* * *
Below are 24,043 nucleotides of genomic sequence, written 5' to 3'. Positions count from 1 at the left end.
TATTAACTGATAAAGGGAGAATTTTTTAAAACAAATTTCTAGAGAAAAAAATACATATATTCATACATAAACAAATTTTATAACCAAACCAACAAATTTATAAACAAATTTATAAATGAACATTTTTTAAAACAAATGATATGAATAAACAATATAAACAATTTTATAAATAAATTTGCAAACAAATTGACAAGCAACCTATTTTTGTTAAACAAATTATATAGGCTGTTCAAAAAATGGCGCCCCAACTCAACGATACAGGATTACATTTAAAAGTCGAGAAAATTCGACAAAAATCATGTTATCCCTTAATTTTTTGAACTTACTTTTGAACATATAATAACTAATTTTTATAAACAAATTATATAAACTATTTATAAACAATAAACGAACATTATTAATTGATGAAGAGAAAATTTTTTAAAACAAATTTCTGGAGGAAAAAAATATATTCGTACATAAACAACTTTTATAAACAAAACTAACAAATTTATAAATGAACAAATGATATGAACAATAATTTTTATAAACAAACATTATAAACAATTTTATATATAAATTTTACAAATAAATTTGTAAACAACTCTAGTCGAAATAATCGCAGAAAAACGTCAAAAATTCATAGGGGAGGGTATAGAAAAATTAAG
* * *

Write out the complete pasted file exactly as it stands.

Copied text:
Below are 24,043 nucleotides of genomic sequence, written 5' to 3'. Positions count from 1 at the left end.
TATTAACTGATAAAGGGAGAATTTTTTAAAACAAATTTCTAGAGAAAAAAATACATATATTCATACATAAACAAATTTTATAACCAAACCAACAAATTTATAAACAAATTTATAAATGAACATTTTTTAAAACAAATGATATGAATAAACAATATAAACAATTTTATAAATAAATTTGCAAACAAATTGACAAGCAACCTATTTTTGTTAAACAAATTATATAGGCTGTTCAAAAAATGGCGCCCCAACTCAACGATACAGGATTACATTTAAAAGTCGAGAAAATTCGACAAAAATCATGTTATCCCTTAATTTTTTGAACTTACTTTTGAACATATAATAACTAATTTTTATAAACAAATTATATAAACTATTTATAAACAATAAACGAACATTATTAATTGATGAAGAGAAAATTTTTTAAAACAAATTTCTGGAGGAAAAAAATATATTCGTACATAAACAACTTTTATAAACAAAACTAACAAATTTATAAATGAACAAATGATATGAACAATAATTTTTATAAACAAACATTATAAACAATTTTATATATAAATTTTACAAATAAATTTGTAAACAACTCTAGTCGAAATAATCGCAGAAAAACGTCAAAAATTCATAGGGGAGGGTATAGAAAAATTAAG